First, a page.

This is said in an article by former United States to Zimbabwe, Charles Ray, who is now a member of the Board of Trustees and Chair of the Africa Programme at the Foreign Policy Research Institute.
He co-authored the article with Michael Walsh, a senior fellow at the same institute.
Ray was US ambassador to Zimbabwe from 2009 to 2012 when the country was under a government of national unity that ended the following year.
Below is the full write-up:
- The US Embassy in Harare has identified the potential for Zimbabwe to become a growth hub for Southern Africa.
- This is a curious conclusion to draw given the fact that Zimbabwe currently ranks near the bottom of the DHL Global Connectedness Index.
- The State Department’s Integrated Country Strategy for Zimbabwe neither conceptualizes what it means to be a growth hub for Southern Africa nor explains whether it would be in the US national security and foreign policy interests for Zimbabwe to become one.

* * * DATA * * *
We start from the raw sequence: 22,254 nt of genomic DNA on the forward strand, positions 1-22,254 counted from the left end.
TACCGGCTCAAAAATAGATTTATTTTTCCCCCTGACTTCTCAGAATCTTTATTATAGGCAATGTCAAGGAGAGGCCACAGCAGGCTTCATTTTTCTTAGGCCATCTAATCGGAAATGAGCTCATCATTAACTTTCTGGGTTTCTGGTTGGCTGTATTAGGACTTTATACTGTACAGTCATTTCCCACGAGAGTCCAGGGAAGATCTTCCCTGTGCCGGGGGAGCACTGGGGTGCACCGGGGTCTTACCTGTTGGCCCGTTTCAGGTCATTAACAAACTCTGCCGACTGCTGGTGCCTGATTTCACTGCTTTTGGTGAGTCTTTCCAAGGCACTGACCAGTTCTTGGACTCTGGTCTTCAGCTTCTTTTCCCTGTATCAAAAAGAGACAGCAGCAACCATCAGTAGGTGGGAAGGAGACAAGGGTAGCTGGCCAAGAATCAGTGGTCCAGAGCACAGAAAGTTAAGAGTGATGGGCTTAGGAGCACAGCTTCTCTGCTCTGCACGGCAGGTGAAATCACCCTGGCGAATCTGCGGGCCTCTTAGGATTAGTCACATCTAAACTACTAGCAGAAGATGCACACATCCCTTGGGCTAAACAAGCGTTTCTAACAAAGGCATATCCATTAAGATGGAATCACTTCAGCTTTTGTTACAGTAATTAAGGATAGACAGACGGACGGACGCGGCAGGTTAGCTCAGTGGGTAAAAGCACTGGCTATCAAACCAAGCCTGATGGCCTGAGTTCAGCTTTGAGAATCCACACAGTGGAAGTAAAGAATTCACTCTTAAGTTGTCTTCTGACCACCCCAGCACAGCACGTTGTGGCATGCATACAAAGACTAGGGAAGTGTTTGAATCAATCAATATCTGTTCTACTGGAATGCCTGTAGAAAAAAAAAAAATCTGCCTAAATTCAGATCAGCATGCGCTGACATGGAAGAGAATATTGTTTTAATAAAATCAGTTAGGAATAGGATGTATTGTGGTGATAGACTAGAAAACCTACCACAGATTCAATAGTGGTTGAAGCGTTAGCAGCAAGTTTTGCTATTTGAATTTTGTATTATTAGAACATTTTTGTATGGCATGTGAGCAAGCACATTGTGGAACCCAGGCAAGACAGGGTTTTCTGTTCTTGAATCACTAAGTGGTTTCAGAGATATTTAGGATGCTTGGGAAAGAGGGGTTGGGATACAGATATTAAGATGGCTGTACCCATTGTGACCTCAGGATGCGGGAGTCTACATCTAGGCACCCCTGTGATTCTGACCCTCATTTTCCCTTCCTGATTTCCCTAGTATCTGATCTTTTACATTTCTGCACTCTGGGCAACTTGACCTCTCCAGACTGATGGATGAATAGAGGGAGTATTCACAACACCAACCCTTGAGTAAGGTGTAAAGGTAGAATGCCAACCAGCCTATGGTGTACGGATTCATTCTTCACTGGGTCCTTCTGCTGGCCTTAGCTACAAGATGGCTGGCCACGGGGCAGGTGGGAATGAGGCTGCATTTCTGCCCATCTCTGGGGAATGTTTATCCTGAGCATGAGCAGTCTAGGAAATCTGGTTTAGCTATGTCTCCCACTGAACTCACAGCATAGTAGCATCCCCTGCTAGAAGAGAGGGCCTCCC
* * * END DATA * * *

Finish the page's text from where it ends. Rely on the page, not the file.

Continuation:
- It is unclear what conditions and interventions would be required to transform Zimbabwe into a growth hub.
- The US Embassy Harare should pursue the transformation of Zimbabwe into a growth hub for Southern Africa as a mission security interest.
- Congress should play an active role in the planning process to ensure congressional support and resources to achieve this objective.
The Integrated Country Strategy for Zimbabwe (ICS Zimbabwe) declares that “Zimbabwe’s strategic importance to the United States is as a potential growth hub for southern Africa.” This is a remarkable conclusion to draw for a country that currently ranks near the very bottom of the DHL Global Connectedness Index—a major index that measures globalisation based on international trade, capital, information, and people flows.
This not only begs the question of under what conditions would Zimbabwe emerge as a growth hub for Southern Africa, but also whether it would be in the national interest of the US government to help Zimbabwe achieve that outcome.
The ICS Zimbabwe fails to shed light on those questions. The embassy should be encouraged to answer them. Below is a list of some possible starting points for bringing about that state of affairs.
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